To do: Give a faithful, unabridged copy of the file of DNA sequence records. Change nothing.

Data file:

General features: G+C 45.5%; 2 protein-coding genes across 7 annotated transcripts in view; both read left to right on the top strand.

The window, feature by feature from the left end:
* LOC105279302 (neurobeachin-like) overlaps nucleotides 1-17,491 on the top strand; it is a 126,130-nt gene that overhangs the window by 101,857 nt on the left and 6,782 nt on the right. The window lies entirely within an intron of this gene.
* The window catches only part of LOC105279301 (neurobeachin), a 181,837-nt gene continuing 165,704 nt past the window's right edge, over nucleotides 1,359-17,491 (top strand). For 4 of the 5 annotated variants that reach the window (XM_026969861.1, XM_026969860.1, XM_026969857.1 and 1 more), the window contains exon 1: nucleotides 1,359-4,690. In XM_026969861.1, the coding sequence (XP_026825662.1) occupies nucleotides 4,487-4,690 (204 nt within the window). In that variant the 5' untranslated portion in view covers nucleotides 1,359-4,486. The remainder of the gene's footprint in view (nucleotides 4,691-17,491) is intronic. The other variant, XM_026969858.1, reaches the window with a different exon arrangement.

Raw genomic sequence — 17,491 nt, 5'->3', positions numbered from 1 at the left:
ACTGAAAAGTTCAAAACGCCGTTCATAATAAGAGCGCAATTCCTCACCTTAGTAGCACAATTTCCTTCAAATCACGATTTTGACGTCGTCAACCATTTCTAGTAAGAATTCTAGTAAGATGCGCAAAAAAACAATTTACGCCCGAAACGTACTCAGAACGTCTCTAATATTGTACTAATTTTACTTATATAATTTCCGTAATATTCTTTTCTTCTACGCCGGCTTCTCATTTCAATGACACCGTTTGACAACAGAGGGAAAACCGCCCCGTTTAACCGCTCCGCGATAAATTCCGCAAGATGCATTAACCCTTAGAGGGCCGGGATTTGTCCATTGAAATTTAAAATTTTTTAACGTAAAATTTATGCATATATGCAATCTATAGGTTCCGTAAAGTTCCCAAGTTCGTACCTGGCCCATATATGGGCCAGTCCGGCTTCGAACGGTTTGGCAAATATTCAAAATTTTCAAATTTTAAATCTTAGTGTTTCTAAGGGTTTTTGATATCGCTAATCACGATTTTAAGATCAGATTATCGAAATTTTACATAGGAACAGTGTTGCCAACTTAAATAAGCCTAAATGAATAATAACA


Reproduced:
General features: G+C 45.5%; 2 protein-coding genes across 7 annotated transcripts in view; both read left to right on the top strand.

The window, feature by feature from the left end:
* LOC105279302 (neurobeachin-like) overlaps nucleotides 1-17,491 on the top strand; it is a 126,130-nt gene that overhangs the window by 101,857 nt on the left and 6,782 nt on the right. The window lies entirely within an intron of this gene.
* The window catches only part of LOC105279301 (neurobeachin), a 181,837-nt gene continuing 165,704 nt past the window's right edge, over nucleotides 1,359-17,491 (top strand). For 4 of the 5 annotated variants that reach the window (XM_026969861.1, XM_026969860.1, XM_026969857.1 and 1 more), the window contains exon 1: nucleotides 1,359-4,690. In XM_026969861.1, the coding sequence (XP_026825662.1) occupies nucleotides 4,487-4,690 (204 nt within the window). In that variant the 5' untranslated portion in view covers nucleotides 1,359-4,486. The remainder of the gene's footprint in view (nucleotides 4,691-17,491) is intronic. The other variant, XM_026969858.1, reaches the window with a different exon arrangement.

Raw genomic sequence — 17,491 nt, 5'->3', positions numbered from 1 at the left:
ACTGAAAAGTTCAAAACGCCGTTCATAATAAGAGCGCAATTCCTCACCTTAGTAGCACAATTTCCTTCAAATCACGATTTTGACGTCGTCAACCATTTCTAGTAAGAATTCTAGTAAGATGCGCAAAAAAACAATTTACGCCCGAAACGTACTCAGAACGTCTCTAATATTGTACTAATTTTACTTATATAATTTCCGTAATATTCTTTTCTTCTACGCCGGCTTCTCATTTCAATGACACCGTTTGACAACAGAGGGAAAACCGCCCCGTTTAACCGCTCCGCGATAAATTCCGCAAGATGCATTAACCCTTAGAGGGCCGGGATTTGTCCATTGAAATTTAAAATTTTTTAACGTAAAATTTATGCATATATGCAATCTATAGGTTCCGTAAAGTTCCCAAGTTCGTACCTGGCCCATATATGGGCCAGTCCGGCTTCGAACGGTTTGGCAAATATTCAAAATTTTCAAATTTTAAATCTTAGTGTTTCTAAGGGTTTTTGATATCGCTAATCACGATTTTAAGATCAGATTATCGAAATTTTACATAGGAACAGTGTTGCCAACTTAAATAAGCCTAAATGAATAATAACA